In a quantum race everyone is both a winner and a loser

Our understanding of the world is mostly built on basic perceptions, such as that events follow each other in a well-defined order. Such definite orders are required in the macroscopic world, for which the laws of classical physics apply. The current work by a team of physicists from the University ...

Fingerprint' technique spots frog populations at risk from pollution

Researchers at Lancaster University have found a way to detect subtle early warning signs that reveal a frog population is at risk from pollution.

UTA quantifying coral species' disease susceptibility by examining immune traits

A biologist from The University of Texas at Arlington is leading a new study aimed at quantifying how susceptible coral species are to disease by examining their immunity through a series of novel experiments and approaches.

Researchers grow a versatile diamond foil in a test reactor

Friedrich-Alexander Universität Erlangen Nürnberg researchers have come a step closer to their goal of providing large diamond foils for practical applications. In a test reactor, they have succeeded in producing the world's largest diamond foil with a diameter of 28 centimetres. Diamond foils ...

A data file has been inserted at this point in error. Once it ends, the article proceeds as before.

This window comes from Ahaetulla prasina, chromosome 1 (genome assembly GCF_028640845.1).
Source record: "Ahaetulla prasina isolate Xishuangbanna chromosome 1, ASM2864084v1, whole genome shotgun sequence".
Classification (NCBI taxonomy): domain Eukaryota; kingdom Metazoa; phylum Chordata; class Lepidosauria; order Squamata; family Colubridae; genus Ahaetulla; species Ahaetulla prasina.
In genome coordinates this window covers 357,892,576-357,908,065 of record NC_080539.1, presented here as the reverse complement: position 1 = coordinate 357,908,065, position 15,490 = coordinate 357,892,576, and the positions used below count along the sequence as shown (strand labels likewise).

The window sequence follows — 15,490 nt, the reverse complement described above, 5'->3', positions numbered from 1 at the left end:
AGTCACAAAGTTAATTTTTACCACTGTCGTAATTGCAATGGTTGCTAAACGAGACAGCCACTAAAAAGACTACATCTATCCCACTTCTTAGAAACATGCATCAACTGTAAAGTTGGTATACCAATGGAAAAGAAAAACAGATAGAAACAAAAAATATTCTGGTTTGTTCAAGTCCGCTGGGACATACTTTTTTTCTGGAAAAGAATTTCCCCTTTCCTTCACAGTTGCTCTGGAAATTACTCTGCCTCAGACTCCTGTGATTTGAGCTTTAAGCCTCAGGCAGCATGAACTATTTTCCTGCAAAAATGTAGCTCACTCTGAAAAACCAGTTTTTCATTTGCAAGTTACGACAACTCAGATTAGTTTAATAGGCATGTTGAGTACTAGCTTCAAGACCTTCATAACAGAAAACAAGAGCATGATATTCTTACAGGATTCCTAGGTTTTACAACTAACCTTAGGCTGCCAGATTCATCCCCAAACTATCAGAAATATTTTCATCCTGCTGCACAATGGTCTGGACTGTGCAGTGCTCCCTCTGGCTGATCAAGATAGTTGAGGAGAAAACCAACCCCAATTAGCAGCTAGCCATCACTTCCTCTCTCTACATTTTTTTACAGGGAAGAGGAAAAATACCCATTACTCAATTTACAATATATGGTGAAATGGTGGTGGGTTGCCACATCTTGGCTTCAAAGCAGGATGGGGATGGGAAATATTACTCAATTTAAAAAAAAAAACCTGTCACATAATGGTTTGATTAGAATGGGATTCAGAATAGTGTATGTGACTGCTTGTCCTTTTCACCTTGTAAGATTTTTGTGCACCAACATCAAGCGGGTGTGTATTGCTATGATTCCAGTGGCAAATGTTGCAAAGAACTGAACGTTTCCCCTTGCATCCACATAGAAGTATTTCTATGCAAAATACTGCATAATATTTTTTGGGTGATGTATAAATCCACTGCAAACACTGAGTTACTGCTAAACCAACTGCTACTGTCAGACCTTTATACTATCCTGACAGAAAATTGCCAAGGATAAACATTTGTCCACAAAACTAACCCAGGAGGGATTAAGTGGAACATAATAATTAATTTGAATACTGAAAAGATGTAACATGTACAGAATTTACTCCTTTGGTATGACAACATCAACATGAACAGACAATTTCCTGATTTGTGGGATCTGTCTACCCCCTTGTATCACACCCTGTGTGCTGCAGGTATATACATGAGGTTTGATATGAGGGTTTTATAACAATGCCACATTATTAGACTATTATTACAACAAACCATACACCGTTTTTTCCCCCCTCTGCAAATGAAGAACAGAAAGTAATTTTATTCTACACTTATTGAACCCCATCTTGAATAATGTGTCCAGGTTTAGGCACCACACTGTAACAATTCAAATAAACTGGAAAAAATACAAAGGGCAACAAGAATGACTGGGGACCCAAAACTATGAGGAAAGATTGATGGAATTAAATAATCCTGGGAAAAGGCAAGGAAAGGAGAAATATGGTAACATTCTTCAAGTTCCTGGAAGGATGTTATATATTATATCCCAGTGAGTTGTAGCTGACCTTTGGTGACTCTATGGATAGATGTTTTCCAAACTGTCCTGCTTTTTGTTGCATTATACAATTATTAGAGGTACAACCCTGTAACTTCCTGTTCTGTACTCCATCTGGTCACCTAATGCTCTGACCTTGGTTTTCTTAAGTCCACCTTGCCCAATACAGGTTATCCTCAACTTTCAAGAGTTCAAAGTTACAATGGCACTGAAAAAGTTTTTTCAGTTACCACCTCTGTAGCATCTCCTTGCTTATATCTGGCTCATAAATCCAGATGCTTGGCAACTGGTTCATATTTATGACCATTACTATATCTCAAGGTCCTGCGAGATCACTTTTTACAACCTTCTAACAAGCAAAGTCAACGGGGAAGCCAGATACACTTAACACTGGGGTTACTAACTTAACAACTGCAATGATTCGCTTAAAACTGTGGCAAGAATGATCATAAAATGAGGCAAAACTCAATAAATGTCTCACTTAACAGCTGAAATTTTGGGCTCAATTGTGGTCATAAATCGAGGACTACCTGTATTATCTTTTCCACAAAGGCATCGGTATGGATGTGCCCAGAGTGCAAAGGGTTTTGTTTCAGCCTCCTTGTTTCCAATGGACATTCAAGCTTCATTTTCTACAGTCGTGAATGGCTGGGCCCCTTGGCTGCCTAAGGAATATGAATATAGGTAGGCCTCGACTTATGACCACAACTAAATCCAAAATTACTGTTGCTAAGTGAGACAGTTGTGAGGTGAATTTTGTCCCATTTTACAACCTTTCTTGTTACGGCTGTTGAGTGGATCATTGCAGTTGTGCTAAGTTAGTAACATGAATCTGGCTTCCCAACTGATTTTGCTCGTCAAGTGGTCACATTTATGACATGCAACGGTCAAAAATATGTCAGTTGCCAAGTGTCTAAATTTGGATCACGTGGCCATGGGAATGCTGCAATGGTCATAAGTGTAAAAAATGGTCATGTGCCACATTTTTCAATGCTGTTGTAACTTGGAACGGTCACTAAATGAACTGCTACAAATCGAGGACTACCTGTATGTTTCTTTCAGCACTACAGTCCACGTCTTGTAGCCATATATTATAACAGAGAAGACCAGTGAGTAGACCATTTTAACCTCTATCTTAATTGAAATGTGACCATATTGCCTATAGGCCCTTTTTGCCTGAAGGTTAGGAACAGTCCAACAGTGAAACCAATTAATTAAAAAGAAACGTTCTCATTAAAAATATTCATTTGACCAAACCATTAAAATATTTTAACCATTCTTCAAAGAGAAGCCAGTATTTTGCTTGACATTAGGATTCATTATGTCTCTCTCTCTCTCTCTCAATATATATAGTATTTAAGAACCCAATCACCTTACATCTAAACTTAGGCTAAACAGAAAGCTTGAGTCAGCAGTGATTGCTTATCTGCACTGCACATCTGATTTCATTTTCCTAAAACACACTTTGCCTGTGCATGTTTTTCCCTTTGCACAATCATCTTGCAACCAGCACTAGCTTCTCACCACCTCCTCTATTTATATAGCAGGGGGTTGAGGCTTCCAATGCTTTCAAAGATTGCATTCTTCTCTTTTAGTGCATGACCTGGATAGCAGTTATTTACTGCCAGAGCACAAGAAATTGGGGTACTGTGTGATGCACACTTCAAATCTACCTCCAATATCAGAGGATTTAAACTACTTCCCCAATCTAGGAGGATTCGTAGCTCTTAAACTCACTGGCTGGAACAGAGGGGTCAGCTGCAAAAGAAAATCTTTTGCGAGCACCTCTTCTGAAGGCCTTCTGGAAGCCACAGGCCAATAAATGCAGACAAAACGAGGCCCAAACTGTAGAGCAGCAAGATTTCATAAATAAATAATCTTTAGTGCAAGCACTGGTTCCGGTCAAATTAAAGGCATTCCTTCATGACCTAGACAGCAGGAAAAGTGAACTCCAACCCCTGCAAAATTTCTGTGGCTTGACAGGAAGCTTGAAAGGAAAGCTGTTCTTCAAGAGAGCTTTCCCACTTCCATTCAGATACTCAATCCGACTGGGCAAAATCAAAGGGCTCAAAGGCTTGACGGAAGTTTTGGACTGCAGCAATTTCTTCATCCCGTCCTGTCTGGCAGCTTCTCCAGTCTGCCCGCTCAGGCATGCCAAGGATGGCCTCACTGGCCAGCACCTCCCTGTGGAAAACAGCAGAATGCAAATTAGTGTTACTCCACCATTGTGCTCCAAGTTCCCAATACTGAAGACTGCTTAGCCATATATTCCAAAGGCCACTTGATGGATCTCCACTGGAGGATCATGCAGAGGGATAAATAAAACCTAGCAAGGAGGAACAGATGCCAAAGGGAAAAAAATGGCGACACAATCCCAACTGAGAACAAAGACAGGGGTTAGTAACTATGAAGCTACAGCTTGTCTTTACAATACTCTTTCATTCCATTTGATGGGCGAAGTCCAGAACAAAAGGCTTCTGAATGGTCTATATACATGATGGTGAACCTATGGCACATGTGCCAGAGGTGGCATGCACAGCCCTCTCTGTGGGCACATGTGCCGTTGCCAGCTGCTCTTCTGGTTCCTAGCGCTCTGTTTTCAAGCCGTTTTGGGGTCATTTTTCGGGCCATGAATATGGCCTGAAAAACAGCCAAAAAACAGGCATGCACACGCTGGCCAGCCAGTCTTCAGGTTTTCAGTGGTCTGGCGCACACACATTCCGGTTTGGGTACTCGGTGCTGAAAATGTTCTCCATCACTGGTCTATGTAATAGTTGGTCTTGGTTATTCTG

Twitter eyes paid 'premium' service for power users

Twitter confirmed Friday it is considering a paid subscription service that would give frequent users more tools to use the social network for marketing, journalism and other fields.

OSIRIS-REx asteroid search tests instruments, science team

During an almost two-week search, NASA's OSIRIS-REx mission team activated the spacecraft's MapCam imager and scanned part of the surrounding space for elusive Earth-Trojan asteroids—objects that scientists believe may exist in one of the stable regions that co-orbits the sun with Earth. ...

Why do guillemot chicks leap from the nest before they can fly?

It looks like a spooky suicide when small, fluffy guillemot chicks leap from the cliffs and fall several hundred metres towards the sea - long before they are fully fledged. But researchers have now discovered that there is good reason behind this seeming madness.

Geologist for Shell says company hid Nigeria spill dangers

Royal Dutch Shell's Nigeria subsidiary "fiercely opposed" environmental testing and is concealing data showing thousands of Nigerians are exposed to health hazards from a stalled cleanup of the worst oil spills in the West African nation's history, according to a German geologist contracted by the ...